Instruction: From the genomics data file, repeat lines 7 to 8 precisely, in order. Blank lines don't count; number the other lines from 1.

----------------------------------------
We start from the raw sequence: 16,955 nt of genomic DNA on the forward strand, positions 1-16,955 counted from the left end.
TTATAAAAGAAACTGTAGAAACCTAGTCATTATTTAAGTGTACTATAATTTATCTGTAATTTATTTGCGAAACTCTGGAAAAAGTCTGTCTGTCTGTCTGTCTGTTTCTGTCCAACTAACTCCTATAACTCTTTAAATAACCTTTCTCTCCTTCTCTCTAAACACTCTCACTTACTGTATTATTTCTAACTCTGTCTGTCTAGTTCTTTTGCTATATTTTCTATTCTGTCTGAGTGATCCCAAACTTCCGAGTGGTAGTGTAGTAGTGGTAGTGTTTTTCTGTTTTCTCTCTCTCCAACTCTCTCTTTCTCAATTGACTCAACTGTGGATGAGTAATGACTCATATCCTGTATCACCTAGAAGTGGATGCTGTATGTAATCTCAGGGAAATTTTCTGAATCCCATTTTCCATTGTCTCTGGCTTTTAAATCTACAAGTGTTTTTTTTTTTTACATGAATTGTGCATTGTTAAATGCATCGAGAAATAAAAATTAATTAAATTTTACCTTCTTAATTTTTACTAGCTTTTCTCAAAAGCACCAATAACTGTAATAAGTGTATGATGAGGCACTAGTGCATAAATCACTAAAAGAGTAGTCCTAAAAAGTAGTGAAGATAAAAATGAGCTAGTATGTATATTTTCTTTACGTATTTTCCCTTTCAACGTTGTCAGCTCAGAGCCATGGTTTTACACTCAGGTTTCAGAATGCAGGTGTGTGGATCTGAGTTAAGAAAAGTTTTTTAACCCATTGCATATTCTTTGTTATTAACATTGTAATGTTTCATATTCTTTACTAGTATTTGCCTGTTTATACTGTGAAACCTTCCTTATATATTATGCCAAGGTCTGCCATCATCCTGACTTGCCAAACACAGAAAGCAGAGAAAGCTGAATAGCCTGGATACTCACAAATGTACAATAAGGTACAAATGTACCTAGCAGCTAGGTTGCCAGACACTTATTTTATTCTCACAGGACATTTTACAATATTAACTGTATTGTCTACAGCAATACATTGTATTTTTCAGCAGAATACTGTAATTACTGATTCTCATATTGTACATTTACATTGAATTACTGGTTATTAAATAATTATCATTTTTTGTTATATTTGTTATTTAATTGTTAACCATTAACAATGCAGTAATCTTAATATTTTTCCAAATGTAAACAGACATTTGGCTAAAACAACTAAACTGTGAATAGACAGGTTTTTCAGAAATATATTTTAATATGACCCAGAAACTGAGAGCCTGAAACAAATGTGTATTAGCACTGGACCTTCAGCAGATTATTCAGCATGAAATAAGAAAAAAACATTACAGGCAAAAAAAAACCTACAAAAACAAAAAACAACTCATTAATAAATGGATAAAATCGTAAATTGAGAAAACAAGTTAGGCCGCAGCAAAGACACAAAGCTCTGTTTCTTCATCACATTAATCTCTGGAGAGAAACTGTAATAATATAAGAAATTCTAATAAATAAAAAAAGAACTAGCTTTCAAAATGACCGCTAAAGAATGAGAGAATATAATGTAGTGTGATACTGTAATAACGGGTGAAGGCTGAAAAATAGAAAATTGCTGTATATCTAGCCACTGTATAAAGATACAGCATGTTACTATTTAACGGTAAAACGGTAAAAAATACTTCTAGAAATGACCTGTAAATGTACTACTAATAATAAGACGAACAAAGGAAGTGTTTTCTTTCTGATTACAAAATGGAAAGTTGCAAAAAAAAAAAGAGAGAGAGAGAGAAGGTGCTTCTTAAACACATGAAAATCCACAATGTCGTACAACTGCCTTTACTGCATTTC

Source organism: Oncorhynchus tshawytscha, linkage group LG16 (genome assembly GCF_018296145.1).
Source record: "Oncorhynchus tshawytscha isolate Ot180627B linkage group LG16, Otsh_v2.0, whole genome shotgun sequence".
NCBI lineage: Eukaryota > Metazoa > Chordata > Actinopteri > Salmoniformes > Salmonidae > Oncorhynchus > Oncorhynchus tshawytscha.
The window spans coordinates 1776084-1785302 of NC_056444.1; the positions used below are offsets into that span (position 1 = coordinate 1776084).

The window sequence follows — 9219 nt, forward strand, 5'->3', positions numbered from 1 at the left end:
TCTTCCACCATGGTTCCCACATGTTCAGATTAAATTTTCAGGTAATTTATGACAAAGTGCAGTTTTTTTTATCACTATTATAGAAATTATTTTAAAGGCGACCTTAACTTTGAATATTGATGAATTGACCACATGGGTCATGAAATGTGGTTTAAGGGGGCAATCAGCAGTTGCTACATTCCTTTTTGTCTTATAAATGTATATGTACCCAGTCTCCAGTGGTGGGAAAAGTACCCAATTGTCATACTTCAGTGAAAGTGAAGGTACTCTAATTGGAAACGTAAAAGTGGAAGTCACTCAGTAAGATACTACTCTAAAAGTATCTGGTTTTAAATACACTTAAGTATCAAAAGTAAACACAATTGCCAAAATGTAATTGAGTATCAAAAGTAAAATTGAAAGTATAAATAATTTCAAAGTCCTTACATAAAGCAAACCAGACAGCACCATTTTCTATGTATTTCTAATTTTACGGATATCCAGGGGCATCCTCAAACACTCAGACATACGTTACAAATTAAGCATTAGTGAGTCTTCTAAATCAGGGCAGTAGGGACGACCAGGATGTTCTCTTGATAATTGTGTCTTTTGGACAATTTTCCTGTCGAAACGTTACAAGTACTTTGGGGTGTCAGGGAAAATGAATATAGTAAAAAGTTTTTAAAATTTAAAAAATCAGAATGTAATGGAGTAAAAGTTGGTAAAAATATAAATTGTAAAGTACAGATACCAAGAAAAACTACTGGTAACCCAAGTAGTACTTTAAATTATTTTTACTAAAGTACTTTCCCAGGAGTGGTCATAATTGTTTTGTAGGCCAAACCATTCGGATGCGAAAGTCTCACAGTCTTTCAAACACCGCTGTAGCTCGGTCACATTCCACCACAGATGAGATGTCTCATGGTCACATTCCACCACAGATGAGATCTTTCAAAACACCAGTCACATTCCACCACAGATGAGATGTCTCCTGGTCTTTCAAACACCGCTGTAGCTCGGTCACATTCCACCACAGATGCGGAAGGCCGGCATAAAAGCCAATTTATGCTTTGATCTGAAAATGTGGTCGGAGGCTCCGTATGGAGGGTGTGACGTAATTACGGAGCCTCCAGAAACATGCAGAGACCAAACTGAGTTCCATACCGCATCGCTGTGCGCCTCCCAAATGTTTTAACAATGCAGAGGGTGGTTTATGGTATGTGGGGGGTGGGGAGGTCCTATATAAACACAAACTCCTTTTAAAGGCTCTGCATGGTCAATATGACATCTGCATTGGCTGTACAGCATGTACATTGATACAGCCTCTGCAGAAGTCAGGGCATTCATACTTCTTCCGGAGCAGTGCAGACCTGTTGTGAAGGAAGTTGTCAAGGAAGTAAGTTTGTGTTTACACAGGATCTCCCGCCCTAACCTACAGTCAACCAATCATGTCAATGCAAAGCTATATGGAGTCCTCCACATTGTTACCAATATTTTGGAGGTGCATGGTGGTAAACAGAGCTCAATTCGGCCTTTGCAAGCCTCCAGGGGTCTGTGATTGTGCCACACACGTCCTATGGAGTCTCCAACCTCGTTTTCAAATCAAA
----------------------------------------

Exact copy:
The window sequence follows — 9219 nt, forward strand, 5'->3', positions numbered from 1 at the left end:
TCTTCCACCATGGTTCCCACATGTTCAGATTAAATTTTCAGGTAATTTATGACAAAGTGCAGTTTTTTTTATCACTATTATAGAAATTATTTTAAAGGCGACCTTAACTTTGAATATTGATGAATTGACCACATGGGTCATGAAATGTGGTTTAAGGGGGCAATCAGCAGTTGCTACATTCCTTTTTGTCTTATAAATGTATATGTACCCAGTCTCCAGTGGTGGGAAAAGTACCCAATTGTCATACTTCAGTGAAAGTGAAGGTACTCTAATTGGAAACGTAAAAGTGGAAGTCACTCAGTAAGATACTACTCTAAAAGTATCTGGTTTTAAATACACTTAAGTATCAAAAGTAAACACAATTGCCAAAATGTAATTGAGTATCAAAAGTAAAATTGAAAGTATAAATAATTTCAAAGTCCTTACATAAAGCAAACCAGACAGCACCATTTTCTATGTATTTCTAATTTTACGGATATCCAGGGGCATCCTCAAACACTCAGACATACGTTACAAATTAAGCATTAGTGAGTCTTCTAAATCAGGGCAGTAGGGACGACCAGGATGTTCTCTTGATAATTGTGTCTTTTGGACAATTTTCCTGTCGAAACGTTACAAGTACTTTGGGGTGTCAGGGAAAATGAATATAGTAAAAAGTTTTTAAAATTTAAAAAATCAGAATGTAATGGAGTAAAAGTTGGTAAAAATATAAATTGTAAAGTACAGATACCAAGAAAAACTACTGGTAACCCAAGTAGTACTTTAAATTATTTTTACTAAAGTACTTTCCCAGGAGTGGTCATAATTGTTTTGTAGGCCAAACCATTCGGATGCGAAAGTCTCACAGTCTTTCAAACACCGCTGTAGCTCGGTCACATTCCACCACAGATGAGATGTCTCATGGTCACATTCCACCACAGATGAGATCTTTCAAAACACCAGTCACATTCCACCACAGATGAGATGTCTCCTGGTCTTTCAAACACCGCTGTAGCTCGGTCACATTCCACCACAGATGCGGAAGGCCGGCATAAAAGCCAATTTATGCTTTGATCTGAAAATGTGGTCGGAGGCTCCGTATGGAGGGTGTGACGTAATTACGGAGCCTCCAGAAACATGCAGAGACCAAACTGAGTTCCATACCGCATCGCTGTGCGCCTCCCAAATGTTTTAACAATGCAGAGGGTGGTTTATGGTATGTGGGGGGTGGGGAGGTCCTATATAAACACAAACTCCTTTTAAAGGCTCTGCATGGTCAATATGACATCTGCATTGGCTGTACAGCATGTACATTGATACAGCCTCTGCAGAAGTCAGGGCATTCATACTTCTTCCGGAGCAGTGCAGACCTGTTGTGAAGGAAGTTGTCAAGGAAGTAAGTTTGTGTTTACACAGGATCTCCCGCCCTAACCTACAGTCAACCAATCATGTCAATGCAAAGCTATATGGAGTCCTCCACATTGTTACCAATATTTTGGAGGTGCATGGTGGTAAACAGAGCTCAATTCGGCCTTTGCAAGCCTCCAGGGGTCTGTGATTGTGCCACACACGTCCTATGGAGTCTCCAACCTCGTTTTCAAATCAAA